The untoward, super-cute and downright gory with artist Adam Tupper

... wherin the dual nature of Adam is captured
One thing about Adam Tupper is that he does not like spiders. Not to say he is afraid of them. He understands them. After realizing the phobia, he researched, now knowing more about arachnids than any sane person should know. He didn't understand why they were frightening to him, what their (yes, the spiders) motivations were, so he set out to learn.  Teaching himself is something Tupper has done since first beginning to draw regularly at the age of ten.

He attended Dalhousie University in Halifax for fine arts, took classes at the Nova Scotia College of Art & Design, then to York University for a short art course. "I think school is great for people who have direction. I have too many interests! I can't be at school because it's all these fragmented courses... if I want to learn something I'll teach myself."

Moving to Ottawa in 2007 he at once began to produce heavily and regularly so not a day goes by that he is not drawing. You may have seen his art around town as he contributed to Basement Artists from July 2010 to this past November. He is also a regular vendor at various conventions.

There is a chasm between his most popular motifs - horror and uber-kawaii fusion designs. "When I started this I knew I could not do shows and just do one thing. Hello Kitty is great, its fun, it sells. Now of course it's an art project I took on that got very big. It's a great project for a creative person since you have to take these complex designs and ideas and break them down. Completely opposite of the horror stuff which is highly detailed and thought-out design, set up to horrify."

"Since I was ten I have drawn horrible things. Drawn monsters, drawn zombies. I like the idea of shocking through imagery. I like the idea that you can take something that is very innocent and make it horrible. When I started doing the Hello Kitty work, a lot of it was horror mashup. Freddy Kreuger Hello Kitty, Jason as Hello Kitty, and it went over huge! People loved it, so then it moved on to superheroes and pop culture."

He is aware that those who like the cute mashups, heroes and villains, may not like the extreme horror work that he enjoys doing. At conventions, he keeps a book of darker fare open to one of the most sinister and visceral prints. There is a story of a girl who was browsing his table, then stumbled upon the horror. She verily shreiked, exclaimed how horrid and terrible it was. How shocking and scary it was. Hours later, she returned to buy the zombie piece that had scared her simply because she 'had to have it'.

One favorite character of his is Satellite which Tupper said in his deviantart gallery, "appears all over pretty much everything I'm involved with. I'd explain what and why, but this is art and it's always better when people come up with their own interpretations." He mentioned that there is some art that "is a really great excuse to draw hair because I love drawing hair," and if anyone has awesome hair it is this Satellite girl that we know so little about.

Being art director and co-owner of Ottawa Natural magazine may appear out of gamut compared to his horror and pop culture art. It certainly is fit for the design minded guy who also produces art under his own company, AT Design Inc.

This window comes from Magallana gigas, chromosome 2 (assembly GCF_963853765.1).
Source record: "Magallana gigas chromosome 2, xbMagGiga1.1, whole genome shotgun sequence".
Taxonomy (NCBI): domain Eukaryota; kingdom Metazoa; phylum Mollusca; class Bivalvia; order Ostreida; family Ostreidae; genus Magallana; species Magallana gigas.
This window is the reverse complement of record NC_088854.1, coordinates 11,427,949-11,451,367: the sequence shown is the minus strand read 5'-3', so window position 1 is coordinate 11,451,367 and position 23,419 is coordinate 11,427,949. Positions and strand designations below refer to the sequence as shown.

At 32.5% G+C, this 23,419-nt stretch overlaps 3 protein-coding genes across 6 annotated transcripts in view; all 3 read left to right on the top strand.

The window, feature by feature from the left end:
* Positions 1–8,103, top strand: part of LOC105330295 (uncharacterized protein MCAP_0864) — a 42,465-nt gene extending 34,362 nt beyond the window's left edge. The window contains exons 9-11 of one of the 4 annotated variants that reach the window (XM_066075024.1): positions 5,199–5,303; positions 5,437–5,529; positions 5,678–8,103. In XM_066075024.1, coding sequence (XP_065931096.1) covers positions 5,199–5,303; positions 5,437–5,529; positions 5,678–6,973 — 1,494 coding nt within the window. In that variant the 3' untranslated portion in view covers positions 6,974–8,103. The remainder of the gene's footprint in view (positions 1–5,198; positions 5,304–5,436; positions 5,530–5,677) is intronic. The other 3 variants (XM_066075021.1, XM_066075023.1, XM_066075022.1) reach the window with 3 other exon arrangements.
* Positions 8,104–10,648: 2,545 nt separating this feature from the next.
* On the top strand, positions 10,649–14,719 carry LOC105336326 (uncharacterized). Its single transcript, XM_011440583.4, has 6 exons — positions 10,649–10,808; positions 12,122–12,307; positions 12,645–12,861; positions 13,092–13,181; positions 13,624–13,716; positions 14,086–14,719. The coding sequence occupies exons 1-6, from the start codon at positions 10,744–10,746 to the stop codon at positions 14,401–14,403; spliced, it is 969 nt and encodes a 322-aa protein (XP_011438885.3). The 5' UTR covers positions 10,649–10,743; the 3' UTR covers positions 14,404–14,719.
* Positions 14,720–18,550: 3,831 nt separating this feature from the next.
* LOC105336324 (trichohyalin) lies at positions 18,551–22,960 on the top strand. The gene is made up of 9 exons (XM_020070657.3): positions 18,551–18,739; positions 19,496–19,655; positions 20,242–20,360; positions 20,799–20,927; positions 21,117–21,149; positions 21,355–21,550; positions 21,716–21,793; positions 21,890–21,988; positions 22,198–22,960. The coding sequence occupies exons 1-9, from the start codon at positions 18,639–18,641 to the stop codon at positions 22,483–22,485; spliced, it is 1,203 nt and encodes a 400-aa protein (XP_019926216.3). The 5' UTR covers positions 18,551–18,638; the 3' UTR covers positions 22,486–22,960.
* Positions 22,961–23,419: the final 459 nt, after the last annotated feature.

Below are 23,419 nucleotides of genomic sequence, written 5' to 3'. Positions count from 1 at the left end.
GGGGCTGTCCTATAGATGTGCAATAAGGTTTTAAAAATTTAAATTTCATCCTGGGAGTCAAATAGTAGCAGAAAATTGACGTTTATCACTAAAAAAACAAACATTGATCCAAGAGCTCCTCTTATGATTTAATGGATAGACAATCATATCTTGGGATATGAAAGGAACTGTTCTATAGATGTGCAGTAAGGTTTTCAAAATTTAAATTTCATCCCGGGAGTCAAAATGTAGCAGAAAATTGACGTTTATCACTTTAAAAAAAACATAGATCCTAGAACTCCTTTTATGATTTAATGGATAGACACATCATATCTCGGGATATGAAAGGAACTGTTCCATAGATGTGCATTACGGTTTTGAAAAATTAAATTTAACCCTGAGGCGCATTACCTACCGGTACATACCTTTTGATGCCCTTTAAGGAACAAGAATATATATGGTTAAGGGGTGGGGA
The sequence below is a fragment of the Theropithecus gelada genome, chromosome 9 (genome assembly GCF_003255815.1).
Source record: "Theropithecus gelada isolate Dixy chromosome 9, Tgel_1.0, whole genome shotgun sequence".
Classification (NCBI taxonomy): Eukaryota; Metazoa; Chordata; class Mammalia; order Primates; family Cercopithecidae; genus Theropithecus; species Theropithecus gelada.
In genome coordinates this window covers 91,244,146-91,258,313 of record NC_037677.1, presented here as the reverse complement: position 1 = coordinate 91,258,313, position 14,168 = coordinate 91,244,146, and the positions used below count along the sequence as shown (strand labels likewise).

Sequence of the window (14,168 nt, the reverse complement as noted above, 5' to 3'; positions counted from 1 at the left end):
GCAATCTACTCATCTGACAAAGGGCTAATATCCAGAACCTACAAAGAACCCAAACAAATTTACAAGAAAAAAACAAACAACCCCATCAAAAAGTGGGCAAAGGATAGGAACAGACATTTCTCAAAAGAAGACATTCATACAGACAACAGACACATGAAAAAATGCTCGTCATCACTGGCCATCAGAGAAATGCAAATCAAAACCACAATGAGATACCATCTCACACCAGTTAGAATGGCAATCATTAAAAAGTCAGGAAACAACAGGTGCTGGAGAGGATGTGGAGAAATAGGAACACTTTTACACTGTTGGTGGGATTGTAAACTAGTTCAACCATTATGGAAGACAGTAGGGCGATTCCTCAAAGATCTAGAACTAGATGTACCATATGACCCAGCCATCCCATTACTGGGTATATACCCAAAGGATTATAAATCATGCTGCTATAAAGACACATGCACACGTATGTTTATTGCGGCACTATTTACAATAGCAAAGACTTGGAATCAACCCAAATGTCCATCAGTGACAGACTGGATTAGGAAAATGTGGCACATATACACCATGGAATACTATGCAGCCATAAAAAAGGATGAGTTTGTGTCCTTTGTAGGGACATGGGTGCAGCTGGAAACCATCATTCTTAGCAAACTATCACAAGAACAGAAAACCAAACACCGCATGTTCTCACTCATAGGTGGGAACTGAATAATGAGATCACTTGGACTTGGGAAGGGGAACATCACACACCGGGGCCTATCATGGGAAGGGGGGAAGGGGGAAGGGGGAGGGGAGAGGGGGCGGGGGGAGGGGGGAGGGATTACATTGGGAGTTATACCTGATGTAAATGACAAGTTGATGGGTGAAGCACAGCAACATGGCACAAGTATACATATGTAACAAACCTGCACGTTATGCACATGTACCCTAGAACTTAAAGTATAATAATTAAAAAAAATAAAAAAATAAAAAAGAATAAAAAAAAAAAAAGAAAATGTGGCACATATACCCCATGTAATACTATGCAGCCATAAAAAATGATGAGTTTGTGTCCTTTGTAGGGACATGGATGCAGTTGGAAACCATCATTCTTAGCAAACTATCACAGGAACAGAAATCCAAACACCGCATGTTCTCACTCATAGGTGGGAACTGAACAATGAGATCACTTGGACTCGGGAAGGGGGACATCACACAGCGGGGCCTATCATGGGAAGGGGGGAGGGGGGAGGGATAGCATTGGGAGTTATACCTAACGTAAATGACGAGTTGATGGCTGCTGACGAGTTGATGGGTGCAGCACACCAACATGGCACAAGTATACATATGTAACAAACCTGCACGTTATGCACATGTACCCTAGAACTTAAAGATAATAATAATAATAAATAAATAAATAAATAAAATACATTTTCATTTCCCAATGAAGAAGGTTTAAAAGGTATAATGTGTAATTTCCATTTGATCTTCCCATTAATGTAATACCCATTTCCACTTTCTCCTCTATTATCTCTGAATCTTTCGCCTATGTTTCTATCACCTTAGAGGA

Vis a vis his layout and design skills, he worked on a very short-lived comic series called Corpsewood.

"Corpsewood was part of a comic book project I worked on in 2006-2008. It was for a horror anthology series called Psychotronik Comics. Only one issue was released but it was the first time my work had appeared in comic form so I was pretty excited. Corpsewood itself centred on a vampire hunter named Butch who, along with a vampire priest and a warlock, fought evil vampires, werewolves and zombies." The second issue did not see the light of day though the concept lingers.

"The movie that scared me the most when I was a kid was Aliens. I didn't fall into the traditional motifs, like Nightmare on Elm Street I just didn't find it scary. Things that really disturbed me would be Clive Barker, his Tourtured Souls stuff and Hellraiser. There are so many good ideas adapted so cheesily, you know its fake. Now something like The Thing, now, totally horrifying, totally a horror film, totally perfect, but you can tell it's fake too. What I liked about Aliens, is most of it looked so real." If fact, he had a hard time watching the Aliens series until he was a teenager.

So, he took back Aliens, forcing himself to watch and love the films, much like he took back spiders... mostly. When asked if he draws spiders, since he pulls so much darkness out of his imagination, he pointed out one piece but could think of others. He has pretty much licked his fear of the eight-legged, though his home is prone to the puny beasts.
"There is one room in the house left that is.. well... I can't go in there." He laughed and said, "you know the room in Blair Witch where it's all dark and scary and there is a guy in the corner, well it's like that but with spider webs. So... ya, I'm not goin' in there. It is literally 'that' room from 1947, covered in webs, right from a nightmare, where there must be a giant spider-creature living."

Tupper would like to spend more time in the coming year pulling the fear from the shadows, if not from the spider-room. This beast pictured below is the most recent in that vein. Exclusive for the week to Ottawa Horror (Thanks, Adam!) this is where his mind is taking him at the moment. It is really that hot off the press~ Revisiting the classic monsters of film - Dracula, Frankenstein, et al - and making more cute things "gross or dead", "zombiefied or monsterfied" is on the slab in this mad artists lab.

You can view more of his work like his wondrous Cthulhu piece at Ottawa's holodeckgalleries or pick up Tupper's Hello Horror gang at society6. Contact him anytime through twitter or